We say restructure, because while there was the obvious extension to the ten-year timeframe, there were also new builds to consider (subject to a five-year timeframe), along with a change to the main home exemption both in terms of space and time used as such.

All these added considerable complexity to what once was a straight-forward two-year test. It also introduced an element of intention to the rules which was the very thing they were trying to avoid when first introduced.

The other consideration is ascertaining who is denied an interest deduction. While these rules do use some of the same rules, they are not the same and, therefore, require some additional classification on the part of taxpayers. For some, there will be an apportionment to consider where borrowings are intermingled.

In addition to the above changes, there are other considerations for property owners, such as depreciation rules. For non-residents, there are additional considerations with cross border transactions, such as loans sourced from overseas.

For those who undertake some short-term rental activity from their residential rental properties, the rules are even more complex, as they have further layers to consider in addition to the above.

For instance, depreciation is not as simple. There can be additional fit-out claims to consider, plus with the re-introduction of depreciation on commercial buildings, there are new rules that need to be considered that do not use the same Brightline base.

There are also the mixed-use asset rules to consider if a property has a mixture of private and income earning use. These impose additional specific apportionment requirements.

There is also the added complexity of GST potentially applying. Depending on the extent of rental income, this could be an additional and costly obligation within which there are multiple variations that can apply depending on how property is owned.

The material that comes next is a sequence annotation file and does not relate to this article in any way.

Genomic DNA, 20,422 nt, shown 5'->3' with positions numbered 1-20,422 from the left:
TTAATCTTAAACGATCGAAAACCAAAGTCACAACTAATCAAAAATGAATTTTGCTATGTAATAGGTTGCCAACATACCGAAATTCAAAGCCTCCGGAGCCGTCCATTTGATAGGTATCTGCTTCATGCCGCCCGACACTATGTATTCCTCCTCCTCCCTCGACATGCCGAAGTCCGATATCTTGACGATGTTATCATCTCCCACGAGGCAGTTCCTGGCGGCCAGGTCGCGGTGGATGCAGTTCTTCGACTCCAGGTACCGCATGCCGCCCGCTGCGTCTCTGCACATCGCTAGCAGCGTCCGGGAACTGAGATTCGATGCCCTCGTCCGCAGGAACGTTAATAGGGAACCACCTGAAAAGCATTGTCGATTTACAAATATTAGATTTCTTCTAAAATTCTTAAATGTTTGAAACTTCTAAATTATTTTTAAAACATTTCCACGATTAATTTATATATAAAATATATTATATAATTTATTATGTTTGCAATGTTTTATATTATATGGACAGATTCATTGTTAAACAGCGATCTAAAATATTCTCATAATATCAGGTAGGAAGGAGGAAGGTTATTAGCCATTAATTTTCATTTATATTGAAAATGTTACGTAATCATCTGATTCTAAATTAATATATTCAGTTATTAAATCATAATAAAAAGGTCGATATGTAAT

Therefore, it is feasible for short term rental property owners to contend with:

  • Three bright line eras plus new build.

  • Multiple versions of the main home and business premises exemptions.

  • Mixed use asset rules.

  • Depreciation fit-out.

  • Depreciation of buildings.

  • Residential Ring Fencing.

  • Loss of interest deduction.

  • GST – which has multiple variations depending on how owned.

Keeping in mind that property ownership and use is not the same between taxpayers, with multiple nuisances causing quirks across these rules. The fact that they don’t fit neatly into each other has certainly imposed a significant compliance burden on such owners.

While we can debate the intent behind all of these rules and whether they are going to actually help address the housing crisis, it is important to sit back and assess the end product we now have and more importantly the structure of our entire tax tapestry holistically.

In this respect, even the IRD did not recommend the government proceed with the March 2021 changes. The fundamental reasoning includes the erosion of our basic tax principles, such as if you incur a cost in deriving income, you should be entitled to claim that cost.

The end result is that residential property owners are picking up the tab, a cost that will need to be paid or passed on. Time will tell if it has been worth the cost.

If you require any assistance navigating residential property taxes, please speak to your adviser or get in touch with the Findex Tax Advisory team.

Daniel Gibbons
Author: Daniel Gibbons | Partner